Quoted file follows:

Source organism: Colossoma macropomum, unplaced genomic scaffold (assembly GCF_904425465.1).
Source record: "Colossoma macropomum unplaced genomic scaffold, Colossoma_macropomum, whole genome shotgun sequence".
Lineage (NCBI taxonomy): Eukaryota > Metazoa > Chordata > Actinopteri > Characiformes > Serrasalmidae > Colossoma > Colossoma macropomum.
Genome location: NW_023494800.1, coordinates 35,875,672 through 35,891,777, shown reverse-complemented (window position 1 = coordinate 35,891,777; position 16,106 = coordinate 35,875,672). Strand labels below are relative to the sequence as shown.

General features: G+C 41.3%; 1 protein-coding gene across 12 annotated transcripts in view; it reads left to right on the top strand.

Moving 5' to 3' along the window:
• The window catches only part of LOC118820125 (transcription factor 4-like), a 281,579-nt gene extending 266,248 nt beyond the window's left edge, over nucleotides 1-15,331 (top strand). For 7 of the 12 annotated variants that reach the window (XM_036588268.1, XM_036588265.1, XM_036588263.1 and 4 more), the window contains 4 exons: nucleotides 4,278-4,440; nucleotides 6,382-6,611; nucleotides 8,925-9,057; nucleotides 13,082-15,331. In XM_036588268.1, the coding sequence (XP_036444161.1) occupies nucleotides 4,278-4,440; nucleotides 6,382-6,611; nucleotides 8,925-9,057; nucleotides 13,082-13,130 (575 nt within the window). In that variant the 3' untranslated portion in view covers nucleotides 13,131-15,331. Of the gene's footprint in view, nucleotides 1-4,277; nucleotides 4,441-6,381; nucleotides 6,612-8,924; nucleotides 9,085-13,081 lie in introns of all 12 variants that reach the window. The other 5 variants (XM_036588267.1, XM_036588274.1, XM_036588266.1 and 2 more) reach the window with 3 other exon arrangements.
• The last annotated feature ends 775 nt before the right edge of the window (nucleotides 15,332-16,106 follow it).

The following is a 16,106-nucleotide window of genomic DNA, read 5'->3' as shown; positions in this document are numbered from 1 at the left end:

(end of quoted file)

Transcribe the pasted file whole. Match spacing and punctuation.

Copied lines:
Source organism: Colossoma macropomum, unplaced genomic scaffold (assembly GCF_904425465.1).
Source record: "Colossoma macropomum unplaced genomic scaffold, Colossoma_macropomum, whole genome shotgun sequence".
Lineage (NCBI taxonomy): Eukaryota > Metazoa > Chordata > Actinopteri > Characiformes > Serrasalmidae > Colossoma > Colossoma macropomum.
Genome location: NW_023494800.1, coordinates 35,875,672 through 35,891,777, shown reverse-complemented (window position 1 = coordinate 35,891,777; position 16,106 = coordinate 35,875,672). Strand labels below are relative to the sequence as shown.

General features: G+C 41.3%; 1 protein-coding gene across 12 annotated transcripts in view; it reads left to right on the top strand.

Moving 5' to 3' along the window:
• The window catches only part of LOC118820125 (transcription factor 4-like), a 281,579-nt gene extending 266,248 nt beyond the window's left edge, over nucleotides 1-15,331 (top strand). For 7 of the 12 annotated variants that reach the window (XM_036588268.1, XM_036588265.1, XM_036588263.1 and 4 more), the window contains 4 exons: nucleotides 4,278-4,440; nucleotides 6,382-6,611; nucleotides 8,925-9,057; nucleotides 13,082-15,331. In XM_036588268.1, the coding sequence (XP_036444161.1) occupies nucleotides 4,278-4,440; nucleotides 6,382-6,611; nucleotides 8,925-9,057; nucleotides 13,082-13,130 (575 nt within the window). In that variant the 3' untranslated portion in view covers nucleotides 13,131-15,331. Of the gene's footprint in view, nucleotides 1-4,277; nucleotides 4,441-6,381; nucleotides 6,612-8,924; nucleotides 9,085-13,081 lie in introns of all 12 variants that reach the window. The other 5 variants (XM_036588267.1, XM_036588274.1, XM_036588266.1 and 2 more) reach the window with 3 other exon arrangements.
• The last annotated feature ends 775 nt before the right edge of the window (nucleotides 15,332-16,106 follow it).

The following is a 16,106-nucleotide window of genomic DNA, read 5'->3' as shown; positions in this document are numbered from 1 at the left end: